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50 Years Ago: MacDonald cleared in first investigation

Back in 1982, as Peter MacDonald was running for a fourth term as tribal chairman, he agreed to sit down with me and discuss some political issues. I think he must have been in a good mood since he didn’t put any restrictions on the questions, something he had been doing for the previous couple of years, probably at the suggestion of his wife, Wanda, who often said she didn’t like some of the articles I wrote about him.

“There’s a good Donovan and a bad Donovan,” she would say. “Which one is doing the interview today?”

Navajo Times/Paul Natonabah
Navajo Nation President Peter MacDonald (1970-1989) walks away from one of his hearings with his wife, Wanda, guarded by Navajo Nation police.

As I remember this particular interview, MacDonald had come to the Window Rock Motor Inn for a meeting in one of the banquet rooms and they were still preparing the room so he was sitting at a table and suggested I sit down. Wanda was nowhere in sight so he was taking a big chance but he appeared to be in a good mood.

There had been reports that his administration was under investigation for something or other so this is what I wanted to talk about and he didn’t seem to be upset at the questioning, saying that this wouldn’t surprise him since he felt as if he had been under investigation for one thing or another from the day he became chairman. “And they have never found anything in all that time,” he said.

While it was true he had never been convicted of anything, he had been charged by a federal grand jury a few years before for allegedly taking bribes from a utility company seeking to get a permit from the tribe to build a transmission line across the reservation.

He actually went to trial on this in Phoenix and was represented by F. Lee Bailey, one of the most prominent defense attorneys of his day. When the jury failed to come to a decision, the judge dismissed the case, saying the prosecution had failed to prove that the money was not a campaign contribution.

But this brings us to what was going on 50 years ago and according to the Navajo Times, MacDonald was under investigation by a federal grand jury for the first time in his position as director of the Office of Navajo Economic Opportunity.

The investigation began a couple of years after MacDonald was named director of that agency and centered around allegations that MacDonald used agency funds and trainees to build a new home for his mother, Lucy Ute Bileen, in Teec Nos Pos, Arizona.

MacDonald denied any wrongdoing, telling the Times that the $10,000 used to build the house came from a life insurance policy held by his stepfather, Daniel Bileen, who had died about a year earlier. He said construction of the three-bedroom house was done by Martin Wener, who was director of the agency’s training program.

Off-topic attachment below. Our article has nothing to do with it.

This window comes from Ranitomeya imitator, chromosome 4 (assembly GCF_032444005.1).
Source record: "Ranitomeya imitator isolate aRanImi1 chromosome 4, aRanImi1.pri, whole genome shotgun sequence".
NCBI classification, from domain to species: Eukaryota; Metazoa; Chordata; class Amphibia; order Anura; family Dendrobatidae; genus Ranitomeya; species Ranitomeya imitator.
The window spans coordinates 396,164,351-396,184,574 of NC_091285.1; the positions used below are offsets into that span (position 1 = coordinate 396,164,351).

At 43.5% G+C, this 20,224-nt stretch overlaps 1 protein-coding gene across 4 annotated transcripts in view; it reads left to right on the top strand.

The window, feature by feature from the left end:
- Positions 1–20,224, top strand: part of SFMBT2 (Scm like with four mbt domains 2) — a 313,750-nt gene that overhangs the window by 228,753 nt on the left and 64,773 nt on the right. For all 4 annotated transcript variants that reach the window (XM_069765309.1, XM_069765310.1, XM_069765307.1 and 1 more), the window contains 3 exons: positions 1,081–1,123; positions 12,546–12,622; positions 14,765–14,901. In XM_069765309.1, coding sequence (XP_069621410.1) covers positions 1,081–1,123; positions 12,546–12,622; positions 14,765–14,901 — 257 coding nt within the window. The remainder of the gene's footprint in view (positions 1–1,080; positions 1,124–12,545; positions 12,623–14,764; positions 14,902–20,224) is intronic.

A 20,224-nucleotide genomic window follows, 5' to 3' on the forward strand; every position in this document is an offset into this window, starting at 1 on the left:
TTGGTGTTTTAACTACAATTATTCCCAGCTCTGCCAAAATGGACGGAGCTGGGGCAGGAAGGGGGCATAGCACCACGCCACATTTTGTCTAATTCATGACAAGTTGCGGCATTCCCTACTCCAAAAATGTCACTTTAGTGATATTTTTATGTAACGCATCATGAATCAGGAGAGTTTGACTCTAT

MacDonald said it was his understanding that Wener sublet the actual construction and that the materials used came from outside vendors. He stressed that when he approached Wener with the project, he made him guarantee that no agency funds or trainees be used.

Wener later told him that everything connected with the construction of the house was above board. Wener was the first of many wealthy men over the years who became good friends with MacDonald and went out of their way to help him with tribal projects. The two had met some years before and when Wener decided to retire, MacDonald convinced him to come and use his expertise by heading the agency’s training program.

A short time later, federal officials said the investigation had been concluded with no charges being filed. Also at the top of the news this week was a decision by a federal judge in a case filed by DNA against the Gallup Detention Center, citing inhumane treatment of detainees there by center staff.

When informed about what was going on, the U.S. District Court ordered that the center could not accept more than 60 detainees at any one time, which caused a problem since the center at the time of the ruling had an inmate population of 113.

However, instead of releasing 53 prisoners, the center decided to release everyone, which caused some concern since the temperatures at the time of the release — 5 p.m. — were already approaching 40 degrees and were expected to be below freezing that evening.

Gallup City officials gave a lot of dire warnings because of the closure but the Times reported everything turned out well. Several different groups, some with the tribe and some local, agreed to provide food and shelter to any who needed it and the Times reported that all of the people who were let out said they were treated a lot better than they would have been in the center. However, the Times said, there was no telling how long these organizations would be able to provide food and shelter so it was in everyone’s interest to get the situation cleared up as soon as possible.

The Times also said that organizers of the various groups that stepped up made an effort to get the city’s liquor dealers involved by asking for funds to buy food since they were a central reason why the situation occurred. To no one’s surprise, they declined to donate or get involved in any way.



About The Author

Bill Donovan

Bill Donovan has been writing about the Navajo Nation government since 1971 and for the Navajo Times since 1976. He is currently semi-retired and is living in Torrance, California, and continues to report for the Navajo Times.

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